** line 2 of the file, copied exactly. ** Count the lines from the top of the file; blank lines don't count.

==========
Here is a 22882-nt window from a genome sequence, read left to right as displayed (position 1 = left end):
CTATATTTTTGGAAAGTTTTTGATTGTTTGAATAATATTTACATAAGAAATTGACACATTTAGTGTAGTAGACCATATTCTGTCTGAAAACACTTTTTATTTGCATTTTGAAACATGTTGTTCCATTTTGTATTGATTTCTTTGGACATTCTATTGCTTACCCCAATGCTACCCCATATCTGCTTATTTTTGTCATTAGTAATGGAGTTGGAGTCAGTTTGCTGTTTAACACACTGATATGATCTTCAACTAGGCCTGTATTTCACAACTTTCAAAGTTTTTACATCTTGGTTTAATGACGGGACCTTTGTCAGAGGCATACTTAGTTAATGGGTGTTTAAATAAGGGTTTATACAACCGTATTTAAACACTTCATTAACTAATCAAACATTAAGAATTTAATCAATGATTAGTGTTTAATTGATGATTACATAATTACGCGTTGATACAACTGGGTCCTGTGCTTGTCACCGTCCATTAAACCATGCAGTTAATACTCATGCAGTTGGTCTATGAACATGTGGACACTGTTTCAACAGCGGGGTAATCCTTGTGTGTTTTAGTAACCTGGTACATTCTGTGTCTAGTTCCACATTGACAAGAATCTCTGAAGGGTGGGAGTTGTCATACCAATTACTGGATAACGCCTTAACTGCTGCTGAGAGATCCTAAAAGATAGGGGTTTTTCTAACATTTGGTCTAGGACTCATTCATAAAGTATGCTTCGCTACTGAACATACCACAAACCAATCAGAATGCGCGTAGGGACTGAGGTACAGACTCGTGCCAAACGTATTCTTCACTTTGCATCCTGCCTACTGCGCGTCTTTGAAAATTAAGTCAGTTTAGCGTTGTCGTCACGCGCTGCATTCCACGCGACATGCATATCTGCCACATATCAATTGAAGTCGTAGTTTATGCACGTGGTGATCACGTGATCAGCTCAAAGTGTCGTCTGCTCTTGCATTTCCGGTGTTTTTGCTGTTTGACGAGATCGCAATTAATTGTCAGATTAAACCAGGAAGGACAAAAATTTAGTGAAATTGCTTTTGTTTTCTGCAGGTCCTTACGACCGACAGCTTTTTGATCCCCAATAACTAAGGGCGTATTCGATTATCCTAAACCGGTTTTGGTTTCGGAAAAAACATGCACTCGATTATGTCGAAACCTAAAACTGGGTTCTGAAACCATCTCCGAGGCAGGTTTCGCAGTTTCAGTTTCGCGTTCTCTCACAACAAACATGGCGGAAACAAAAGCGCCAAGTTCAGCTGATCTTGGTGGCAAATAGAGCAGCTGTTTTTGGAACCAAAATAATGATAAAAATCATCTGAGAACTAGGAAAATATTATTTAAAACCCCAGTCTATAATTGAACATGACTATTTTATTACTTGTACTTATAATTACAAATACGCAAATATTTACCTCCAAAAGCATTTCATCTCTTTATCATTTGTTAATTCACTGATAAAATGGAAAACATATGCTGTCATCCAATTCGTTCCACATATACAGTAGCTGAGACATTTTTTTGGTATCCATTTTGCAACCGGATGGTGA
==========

CTATATTTTTGGAAAGTTTTTGATTGTTTGAATAATATTTACATAAGAAATTGACACATTTAGTGTAGTAGACCATATTCTGTCTGAAAACACTTTTTATTTGCATTTTGAAACATGTTGTTCCATTTTGTATTGATTTCTTTGGACATTCTATTGCTTACCCCAATGCTACCCCATATCTGCTTATTTTTGTCATTAGTAATGGAGTTGGAGTCAGTTTGCTGTTTAACACACTGATATGATCTTCAACTAGGCCTGTATTTCACAACTTTCAAAGTTTTTACATCTTGGTTTAATGACGGGACCTTTGTCAGAGGCATACTTAGTTAATGGGTGTTTAAATAAGGGTTTATACAACCGTATTTAAACACTTCATTAACTAATCAAACATTAAGAATTTAATCAATGATTAGTGTTTAATTGATGATTACATAATTACGCGTTGATACAACTGGGTCCTGTGCTTGTCACCGTCCATTAAACCATGCAGTTAATACTCATGCAGTTGGTCTATGAACATGTGGACACTGTTTCAACAGCGGGGTAATCCTTGTGTGTTTTAGTAACCTGGTACATTCTGTGTCTAGTTCCACATTGACAAGAATCTCTGAAGGGTGGGAGTTGTCATACCAATTACTGGATAACGCCTTAACTGCTGCTGAGAGATCCTAAAAGATAGGGGTTTTTCTAACATTTGGTCTAGGACTCATTCATAAAGTATGCTTCGCTACTGAACATACCACAAACCAATCAGAATGCGCGTAGGGACTGAGGTACAGACTCGTGCCAAACGTATTCTTCACTTTGCATCCTGCCTACTGCGCGTCTTTGAAAATTAAGTCAGTTTAGCGTTGTCGTCACGCGCTGCATTCCACGCGACATGCATATCTGCCACATATCAATTGAAGTCGTAGTTTATGCACGTGGTGATCACGTGATCAGCTCAAAGTGTCGTCTGCTCTTGCATTTCCGGTGTTTTTGCTGTTTGACGAGATCGCAATTAATTGTCAGATTAAACCAGGAAGGACAAAAATTTAGTGAAATTGCTTTTGTTTTCTGCAGGTCCTTACGACCGACAGCTTTTTGATCCCCAATAACTAAGGGCGTATTCGATTATCCTAAACCGGTTTTGGTTTCGGAAAAAACATGCACTCGATTATGTCGAAACCTAAAACTGGGTTCTGAAACCATCTCCGAGGCAGGTTTCGCAGTTTCAGTTTCGCGTTCTCTCACAACAAACATGGCGGAAACAAAAGCGCCAAGTTCAGCTGATCTTGGTGGCAAATAGAGCAGCTGTTTTTGGAACCAAAATAATGATAAAAATCATCTGAGAACTAGGAAAATATTATTTAAAACCCCAGTCTATAATTGAACATGACTATTTTATTACTTGTACTTATAATTACAAATACGCAAATATTTACCTCCAAAAGCATTTCATCTCTTTATCATTTGTTAATTCACTGATAAAATGGAAAACATATGCTGTCATCCAATTCGTTCCACATATACAGTAGCTGAGACATTTTTTTGGTATCCATTTTGCAACCGGATGGTGA